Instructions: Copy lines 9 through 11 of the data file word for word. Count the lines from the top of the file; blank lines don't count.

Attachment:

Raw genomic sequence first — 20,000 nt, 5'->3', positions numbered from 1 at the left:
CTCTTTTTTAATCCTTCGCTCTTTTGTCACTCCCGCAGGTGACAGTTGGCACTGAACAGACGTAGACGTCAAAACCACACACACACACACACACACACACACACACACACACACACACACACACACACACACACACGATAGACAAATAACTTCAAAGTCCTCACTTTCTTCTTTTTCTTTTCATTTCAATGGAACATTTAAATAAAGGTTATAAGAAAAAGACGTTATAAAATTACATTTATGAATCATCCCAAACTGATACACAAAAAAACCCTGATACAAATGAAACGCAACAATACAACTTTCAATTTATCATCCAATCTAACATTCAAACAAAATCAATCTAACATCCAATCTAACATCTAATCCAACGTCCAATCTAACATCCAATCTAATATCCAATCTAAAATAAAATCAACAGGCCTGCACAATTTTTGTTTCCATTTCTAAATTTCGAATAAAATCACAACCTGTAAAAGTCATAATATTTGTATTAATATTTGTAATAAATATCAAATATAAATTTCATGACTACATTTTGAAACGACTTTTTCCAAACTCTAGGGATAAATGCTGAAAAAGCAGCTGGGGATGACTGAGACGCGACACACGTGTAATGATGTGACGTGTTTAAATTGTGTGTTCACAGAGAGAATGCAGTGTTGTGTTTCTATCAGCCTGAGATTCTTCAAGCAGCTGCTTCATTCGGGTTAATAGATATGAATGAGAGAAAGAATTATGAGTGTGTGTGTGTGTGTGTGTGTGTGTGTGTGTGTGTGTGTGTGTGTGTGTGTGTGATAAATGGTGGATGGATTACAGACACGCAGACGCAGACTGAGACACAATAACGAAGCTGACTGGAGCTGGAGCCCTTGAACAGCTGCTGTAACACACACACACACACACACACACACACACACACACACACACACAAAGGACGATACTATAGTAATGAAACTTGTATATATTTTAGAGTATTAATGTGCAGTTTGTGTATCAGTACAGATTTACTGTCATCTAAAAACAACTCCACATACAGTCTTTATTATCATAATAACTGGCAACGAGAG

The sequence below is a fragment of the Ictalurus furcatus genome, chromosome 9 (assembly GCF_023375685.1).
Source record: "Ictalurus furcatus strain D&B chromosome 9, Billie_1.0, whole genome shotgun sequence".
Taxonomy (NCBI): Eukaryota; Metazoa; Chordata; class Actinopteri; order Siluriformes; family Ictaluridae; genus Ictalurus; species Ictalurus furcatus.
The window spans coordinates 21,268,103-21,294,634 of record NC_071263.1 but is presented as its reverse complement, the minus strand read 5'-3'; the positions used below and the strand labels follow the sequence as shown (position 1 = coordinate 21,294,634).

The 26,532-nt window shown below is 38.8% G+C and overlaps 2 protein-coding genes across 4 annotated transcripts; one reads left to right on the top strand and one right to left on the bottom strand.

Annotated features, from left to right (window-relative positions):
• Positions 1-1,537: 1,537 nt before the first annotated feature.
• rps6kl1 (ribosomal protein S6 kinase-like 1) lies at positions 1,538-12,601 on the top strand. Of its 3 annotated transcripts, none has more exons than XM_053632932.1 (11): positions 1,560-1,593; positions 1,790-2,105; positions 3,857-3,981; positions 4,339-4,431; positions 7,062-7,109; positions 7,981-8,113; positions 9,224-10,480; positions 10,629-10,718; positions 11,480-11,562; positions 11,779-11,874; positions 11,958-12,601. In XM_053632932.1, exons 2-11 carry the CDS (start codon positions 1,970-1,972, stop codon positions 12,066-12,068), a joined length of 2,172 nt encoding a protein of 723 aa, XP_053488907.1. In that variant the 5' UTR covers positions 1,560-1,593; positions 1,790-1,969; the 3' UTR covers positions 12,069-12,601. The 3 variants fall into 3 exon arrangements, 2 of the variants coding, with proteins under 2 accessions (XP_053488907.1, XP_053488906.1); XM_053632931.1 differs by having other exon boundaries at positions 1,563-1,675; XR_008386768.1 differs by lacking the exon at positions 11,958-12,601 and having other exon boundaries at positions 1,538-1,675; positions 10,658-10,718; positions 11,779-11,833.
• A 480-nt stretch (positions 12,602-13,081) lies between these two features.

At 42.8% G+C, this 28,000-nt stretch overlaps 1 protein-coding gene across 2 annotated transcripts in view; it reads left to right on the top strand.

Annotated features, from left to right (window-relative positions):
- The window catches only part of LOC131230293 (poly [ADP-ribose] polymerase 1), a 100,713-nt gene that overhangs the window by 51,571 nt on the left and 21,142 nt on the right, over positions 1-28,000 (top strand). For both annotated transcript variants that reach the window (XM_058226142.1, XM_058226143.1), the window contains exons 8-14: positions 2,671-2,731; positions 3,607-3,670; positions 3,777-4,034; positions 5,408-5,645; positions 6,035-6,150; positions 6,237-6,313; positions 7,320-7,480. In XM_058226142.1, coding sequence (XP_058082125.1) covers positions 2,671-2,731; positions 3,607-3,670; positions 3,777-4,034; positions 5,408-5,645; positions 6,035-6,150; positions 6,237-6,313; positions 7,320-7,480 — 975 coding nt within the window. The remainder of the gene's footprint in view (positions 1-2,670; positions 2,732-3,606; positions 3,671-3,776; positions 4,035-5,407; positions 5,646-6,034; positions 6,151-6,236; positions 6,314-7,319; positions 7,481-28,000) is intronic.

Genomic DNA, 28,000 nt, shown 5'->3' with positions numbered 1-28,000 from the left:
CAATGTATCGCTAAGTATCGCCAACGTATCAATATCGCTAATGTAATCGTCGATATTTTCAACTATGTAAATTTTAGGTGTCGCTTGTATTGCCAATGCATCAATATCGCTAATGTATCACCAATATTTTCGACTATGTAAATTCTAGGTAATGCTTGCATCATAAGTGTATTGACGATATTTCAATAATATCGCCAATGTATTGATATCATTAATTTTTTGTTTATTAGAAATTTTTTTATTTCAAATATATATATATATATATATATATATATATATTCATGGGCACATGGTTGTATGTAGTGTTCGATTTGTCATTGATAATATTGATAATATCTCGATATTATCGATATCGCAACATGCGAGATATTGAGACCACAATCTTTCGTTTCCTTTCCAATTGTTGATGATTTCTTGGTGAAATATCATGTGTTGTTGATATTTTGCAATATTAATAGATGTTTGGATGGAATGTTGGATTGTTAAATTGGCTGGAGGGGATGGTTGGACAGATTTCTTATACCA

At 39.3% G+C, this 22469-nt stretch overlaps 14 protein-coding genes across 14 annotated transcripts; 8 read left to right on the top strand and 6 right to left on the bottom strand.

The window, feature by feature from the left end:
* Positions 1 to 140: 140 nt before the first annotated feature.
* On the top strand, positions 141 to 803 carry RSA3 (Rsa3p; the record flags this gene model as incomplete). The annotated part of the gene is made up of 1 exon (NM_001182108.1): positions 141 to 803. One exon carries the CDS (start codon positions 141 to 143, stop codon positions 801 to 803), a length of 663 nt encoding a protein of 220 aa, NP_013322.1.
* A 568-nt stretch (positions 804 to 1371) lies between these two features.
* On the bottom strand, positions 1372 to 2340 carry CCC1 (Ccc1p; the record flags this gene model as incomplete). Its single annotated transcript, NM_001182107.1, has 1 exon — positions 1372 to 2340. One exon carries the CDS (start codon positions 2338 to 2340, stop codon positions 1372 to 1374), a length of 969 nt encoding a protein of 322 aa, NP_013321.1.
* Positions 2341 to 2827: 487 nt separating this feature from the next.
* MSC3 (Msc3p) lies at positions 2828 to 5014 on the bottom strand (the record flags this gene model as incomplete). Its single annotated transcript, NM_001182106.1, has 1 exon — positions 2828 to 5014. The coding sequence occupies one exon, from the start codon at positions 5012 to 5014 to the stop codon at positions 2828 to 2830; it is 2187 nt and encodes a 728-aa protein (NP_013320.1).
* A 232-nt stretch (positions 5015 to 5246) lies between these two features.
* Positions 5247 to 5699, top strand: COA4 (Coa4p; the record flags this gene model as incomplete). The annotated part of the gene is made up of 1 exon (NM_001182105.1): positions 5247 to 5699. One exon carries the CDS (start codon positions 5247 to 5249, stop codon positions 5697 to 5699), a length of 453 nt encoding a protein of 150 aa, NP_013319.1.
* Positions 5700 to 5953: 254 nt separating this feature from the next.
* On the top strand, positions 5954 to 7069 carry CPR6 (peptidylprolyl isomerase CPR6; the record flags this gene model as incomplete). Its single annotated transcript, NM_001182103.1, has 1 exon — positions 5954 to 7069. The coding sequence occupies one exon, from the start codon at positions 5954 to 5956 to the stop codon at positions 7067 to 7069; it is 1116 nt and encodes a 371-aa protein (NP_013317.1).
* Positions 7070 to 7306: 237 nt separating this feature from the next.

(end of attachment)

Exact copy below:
• Positions 1-1,537: 1,537 nt before the first annotated feature.
• rps6kl1 (ribosomal protein S6 kinase-like 1) lies at positions 1,538-12,601 on the top strand. Of its 3 annotated transcripts, none has more exons than XM_053632932.1 (11): positions 1,560-1,593; positions 1,790-2,105; positions 3,857-3,981; positions 4,339-4,431; positions 7,062-7,109; positions 7,981-8,113; positions 9,224-10,480; positions 10,629-10,718; positions 11,480-11,562; positions 11,779-11,874; positions 11,958-12,601. In XM_053632932.1, exons 2-11 carry the CDS (start codon positions 1,970-1,972, stop codon positions 12,066-12,068), a joined length of 2,172 nt encoding a protein of 723 aa, XP_053488907.1. In that variant the 5' UTR covers positions 1,560-1,593; positions 1,790-1,969; the 3' UTR covers positions 12,069-12,601. The 3 variants fall into 3 exon arrangements, 2 of the variants coding, with proteins under 2 accessions (XP_053488907.1, XP_053488906.1); XM_053632931.1 differs by having other exon boundaries at positions 1,563-1,675; XR_008386768.1 differs by lacking the exon at positions 11,958-12,601 and having other exon boundaries at positions 1,538-1,675; positions 10,658-10,718; positions 11,779-11,833.
• A 480-nt stretch (positions 12,602-13,081) lies between these two features.